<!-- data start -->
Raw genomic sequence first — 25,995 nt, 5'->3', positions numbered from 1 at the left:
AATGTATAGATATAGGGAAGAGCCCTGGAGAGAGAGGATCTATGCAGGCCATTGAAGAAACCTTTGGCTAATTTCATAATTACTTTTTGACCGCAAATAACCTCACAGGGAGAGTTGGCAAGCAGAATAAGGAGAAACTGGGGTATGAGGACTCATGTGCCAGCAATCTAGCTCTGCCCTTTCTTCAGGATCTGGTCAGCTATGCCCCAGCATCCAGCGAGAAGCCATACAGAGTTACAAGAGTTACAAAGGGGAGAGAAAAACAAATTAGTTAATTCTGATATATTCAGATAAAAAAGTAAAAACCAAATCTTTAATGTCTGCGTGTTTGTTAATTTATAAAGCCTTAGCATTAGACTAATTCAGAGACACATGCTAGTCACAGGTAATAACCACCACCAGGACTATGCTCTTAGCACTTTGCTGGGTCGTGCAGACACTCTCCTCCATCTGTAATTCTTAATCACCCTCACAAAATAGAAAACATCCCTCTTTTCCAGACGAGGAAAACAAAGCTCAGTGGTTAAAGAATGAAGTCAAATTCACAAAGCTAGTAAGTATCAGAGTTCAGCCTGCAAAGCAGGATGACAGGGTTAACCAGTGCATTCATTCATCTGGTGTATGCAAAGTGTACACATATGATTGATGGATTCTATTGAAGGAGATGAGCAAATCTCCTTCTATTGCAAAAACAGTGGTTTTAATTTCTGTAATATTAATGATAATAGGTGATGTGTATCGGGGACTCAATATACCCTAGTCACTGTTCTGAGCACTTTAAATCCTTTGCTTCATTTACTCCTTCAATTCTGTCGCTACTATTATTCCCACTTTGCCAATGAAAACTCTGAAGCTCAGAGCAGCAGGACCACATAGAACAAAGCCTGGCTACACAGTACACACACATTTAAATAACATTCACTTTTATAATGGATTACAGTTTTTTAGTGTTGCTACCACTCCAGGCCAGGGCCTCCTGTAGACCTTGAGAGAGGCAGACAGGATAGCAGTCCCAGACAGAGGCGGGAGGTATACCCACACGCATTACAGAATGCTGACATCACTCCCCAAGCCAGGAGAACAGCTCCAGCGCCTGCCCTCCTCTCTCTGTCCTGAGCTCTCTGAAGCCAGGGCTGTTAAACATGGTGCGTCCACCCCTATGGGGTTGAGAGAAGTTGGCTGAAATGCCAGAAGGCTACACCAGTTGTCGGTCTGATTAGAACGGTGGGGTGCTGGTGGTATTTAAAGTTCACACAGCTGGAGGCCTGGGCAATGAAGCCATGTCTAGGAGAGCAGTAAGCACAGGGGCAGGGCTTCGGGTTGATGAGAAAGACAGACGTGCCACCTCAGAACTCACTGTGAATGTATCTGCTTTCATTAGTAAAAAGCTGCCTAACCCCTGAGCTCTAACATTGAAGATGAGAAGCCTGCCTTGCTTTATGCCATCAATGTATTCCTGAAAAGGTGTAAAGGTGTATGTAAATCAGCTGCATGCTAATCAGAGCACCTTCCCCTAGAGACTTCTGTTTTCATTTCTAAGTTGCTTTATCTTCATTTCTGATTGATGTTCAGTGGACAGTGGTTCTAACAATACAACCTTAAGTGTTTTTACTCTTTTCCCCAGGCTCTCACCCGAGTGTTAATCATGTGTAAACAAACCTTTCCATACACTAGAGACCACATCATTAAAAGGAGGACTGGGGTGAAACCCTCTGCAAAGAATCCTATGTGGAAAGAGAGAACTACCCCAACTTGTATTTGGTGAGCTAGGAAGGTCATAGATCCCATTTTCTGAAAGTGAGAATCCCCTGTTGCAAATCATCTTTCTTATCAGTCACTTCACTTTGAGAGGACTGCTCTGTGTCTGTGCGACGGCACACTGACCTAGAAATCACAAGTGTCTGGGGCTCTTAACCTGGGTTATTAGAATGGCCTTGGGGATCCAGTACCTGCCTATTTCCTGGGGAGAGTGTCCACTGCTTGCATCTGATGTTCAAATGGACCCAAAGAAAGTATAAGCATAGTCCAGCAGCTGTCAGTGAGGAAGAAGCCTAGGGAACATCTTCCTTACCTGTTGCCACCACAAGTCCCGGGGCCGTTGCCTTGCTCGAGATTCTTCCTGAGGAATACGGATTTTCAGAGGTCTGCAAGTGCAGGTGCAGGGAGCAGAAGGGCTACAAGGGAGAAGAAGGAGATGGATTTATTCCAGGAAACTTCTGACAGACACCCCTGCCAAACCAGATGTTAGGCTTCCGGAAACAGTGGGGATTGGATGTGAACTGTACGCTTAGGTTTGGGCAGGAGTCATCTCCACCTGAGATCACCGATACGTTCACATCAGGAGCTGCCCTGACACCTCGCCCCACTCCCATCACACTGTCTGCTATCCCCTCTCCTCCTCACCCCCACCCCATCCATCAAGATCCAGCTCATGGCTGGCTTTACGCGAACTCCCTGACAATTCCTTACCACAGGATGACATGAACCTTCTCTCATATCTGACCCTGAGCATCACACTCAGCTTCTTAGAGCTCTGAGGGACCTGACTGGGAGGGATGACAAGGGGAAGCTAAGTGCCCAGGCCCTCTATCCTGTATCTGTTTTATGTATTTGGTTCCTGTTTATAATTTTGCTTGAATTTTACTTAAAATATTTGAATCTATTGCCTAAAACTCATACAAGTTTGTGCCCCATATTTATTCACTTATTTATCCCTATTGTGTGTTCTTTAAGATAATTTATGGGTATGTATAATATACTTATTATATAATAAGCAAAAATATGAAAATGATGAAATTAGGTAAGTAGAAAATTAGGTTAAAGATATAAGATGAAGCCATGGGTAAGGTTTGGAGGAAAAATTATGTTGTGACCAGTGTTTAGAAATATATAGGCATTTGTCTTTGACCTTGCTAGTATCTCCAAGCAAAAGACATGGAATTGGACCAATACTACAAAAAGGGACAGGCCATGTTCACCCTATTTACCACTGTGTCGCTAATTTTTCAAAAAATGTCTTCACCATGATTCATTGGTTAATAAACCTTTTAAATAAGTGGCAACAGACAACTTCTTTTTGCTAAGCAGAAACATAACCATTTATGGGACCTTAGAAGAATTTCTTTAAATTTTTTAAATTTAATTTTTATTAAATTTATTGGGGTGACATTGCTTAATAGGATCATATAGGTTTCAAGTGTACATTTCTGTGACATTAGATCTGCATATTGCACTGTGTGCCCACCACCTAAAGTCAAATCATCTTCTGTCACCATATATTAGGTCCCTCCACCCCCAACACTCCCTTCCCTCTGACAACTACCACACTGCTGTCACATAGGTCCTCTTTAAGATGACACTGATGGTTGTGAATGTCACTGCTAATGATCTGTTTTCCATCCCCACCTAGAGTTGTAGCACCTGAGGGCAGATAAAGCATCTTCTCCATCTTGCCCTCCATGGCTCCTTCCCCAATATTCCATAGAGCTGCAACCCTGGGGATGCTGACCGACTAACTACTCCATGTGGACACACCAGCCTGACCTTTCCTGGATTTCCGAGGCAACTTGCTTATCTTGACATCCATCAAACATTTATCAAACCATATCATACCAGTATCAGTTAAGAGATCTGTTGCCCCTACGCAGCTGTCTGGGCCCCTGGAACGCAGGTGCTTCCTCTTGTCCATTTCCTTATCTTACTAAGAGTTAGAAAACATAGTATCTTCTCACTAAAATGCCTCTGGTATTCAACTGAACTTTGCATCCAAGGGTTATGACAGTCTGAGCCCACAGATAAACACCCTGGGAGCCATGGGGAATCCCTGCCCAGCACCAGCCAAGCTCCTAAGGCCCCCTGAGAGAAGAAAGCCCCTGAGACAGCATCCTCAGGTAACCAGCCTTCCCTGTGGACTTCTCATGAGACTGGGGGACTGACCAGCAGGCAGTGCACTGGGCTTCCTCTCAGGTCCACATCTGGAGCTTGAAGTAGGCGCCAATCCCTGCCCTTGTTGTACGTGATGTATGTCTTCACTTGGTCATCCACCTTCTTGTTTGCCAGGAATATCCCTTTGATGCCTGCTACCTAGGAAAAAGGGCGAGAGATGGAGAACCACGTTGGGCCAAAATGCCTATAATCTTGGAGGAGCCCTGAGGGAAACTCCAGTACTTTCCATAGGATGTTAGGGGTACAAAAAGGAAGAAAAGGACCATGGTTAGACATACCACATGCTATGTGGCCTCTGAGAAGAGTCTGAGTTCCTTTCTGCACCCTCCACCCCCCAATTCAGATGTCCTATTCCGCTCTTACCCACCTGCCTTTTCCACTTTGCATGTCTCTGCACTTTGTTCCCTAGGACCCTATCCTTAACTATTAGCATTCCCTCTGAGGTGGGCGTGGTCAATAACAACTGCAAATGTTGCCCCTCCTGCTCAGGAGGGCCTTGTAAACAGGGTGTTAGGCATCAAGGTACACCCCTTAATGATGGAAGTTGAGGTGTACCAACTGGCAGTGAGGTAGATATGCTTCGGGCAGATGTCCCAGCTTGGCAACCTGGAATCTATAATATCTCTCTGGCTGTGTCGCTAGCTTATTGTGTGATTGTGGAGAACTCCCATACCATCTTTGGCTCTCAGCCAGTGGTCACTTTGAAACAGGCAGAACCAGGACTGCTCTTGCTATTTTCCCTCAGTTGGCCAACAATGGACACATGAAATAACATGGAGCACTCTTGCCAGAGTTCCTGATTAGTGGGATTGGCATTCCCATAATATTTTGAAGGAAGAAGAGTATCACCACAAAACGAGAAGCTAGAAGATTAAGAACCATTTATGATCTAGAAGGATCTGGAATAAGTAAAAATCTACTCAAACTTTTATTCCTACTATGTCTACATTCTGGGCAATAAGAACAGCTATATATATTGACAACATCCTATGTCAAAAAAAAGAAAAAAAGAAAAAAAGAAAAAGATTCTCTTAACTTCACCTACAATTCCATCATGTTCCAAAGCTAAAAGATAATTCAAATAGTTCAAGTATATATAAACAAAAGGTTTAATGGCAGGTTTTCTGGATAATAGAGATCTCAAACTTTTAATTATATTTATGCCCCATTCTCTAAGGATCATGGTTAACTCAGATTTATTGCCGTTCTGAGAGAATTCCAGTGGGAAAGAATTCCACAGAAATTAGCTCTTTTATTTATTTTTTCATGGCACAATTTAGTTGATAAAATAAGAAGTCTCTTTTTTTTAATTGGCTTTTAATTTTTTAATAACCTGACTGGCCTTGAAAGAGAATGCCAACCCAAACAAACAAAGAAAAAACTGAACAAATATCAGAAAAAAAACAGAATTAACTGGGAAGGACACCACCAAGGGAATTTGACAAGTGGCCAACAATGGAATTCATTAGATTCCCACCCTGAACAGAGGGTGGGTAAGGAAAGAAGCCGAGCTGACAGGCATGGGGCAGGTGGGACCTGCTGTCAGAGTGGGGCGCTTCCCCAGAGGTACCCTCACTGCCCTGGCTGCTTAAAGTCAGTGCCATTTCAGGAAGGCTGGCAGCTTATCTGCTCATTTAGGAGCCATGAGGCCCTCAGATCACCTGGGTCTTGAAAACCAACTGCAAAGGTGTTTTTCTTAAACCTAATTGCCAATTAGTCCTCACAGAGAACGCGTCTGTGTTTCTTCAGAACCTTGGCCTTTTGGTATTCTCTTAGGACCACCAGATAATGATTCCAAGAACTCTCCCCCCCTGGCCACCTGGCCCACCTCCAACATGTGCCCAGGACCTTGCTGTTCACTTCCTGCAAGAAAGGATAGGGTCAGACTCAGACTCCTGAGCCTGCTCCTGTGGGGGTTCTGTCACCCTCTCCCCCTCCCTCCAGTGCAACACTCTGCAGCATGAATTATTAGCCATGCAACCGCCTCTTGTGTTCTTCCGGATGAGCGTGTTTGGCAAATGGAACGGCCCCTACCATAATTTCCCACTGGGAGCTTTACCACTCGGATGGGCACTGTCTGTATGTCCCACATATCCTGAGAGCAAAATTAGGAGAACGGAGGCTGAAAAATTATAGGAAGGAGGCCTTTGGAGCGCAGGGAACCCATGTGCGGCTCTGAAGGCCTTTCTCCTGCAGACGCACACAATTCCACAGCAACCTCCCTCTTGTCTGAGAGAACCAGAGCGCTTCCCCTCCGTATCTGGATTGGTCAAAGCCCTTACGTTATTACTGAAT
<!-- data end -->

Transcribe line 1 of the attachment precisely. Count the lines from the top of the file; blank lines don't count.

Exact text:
Raw genomic sequence first — 25,995 nt, 5'->3', positions numbered from 1 at the left: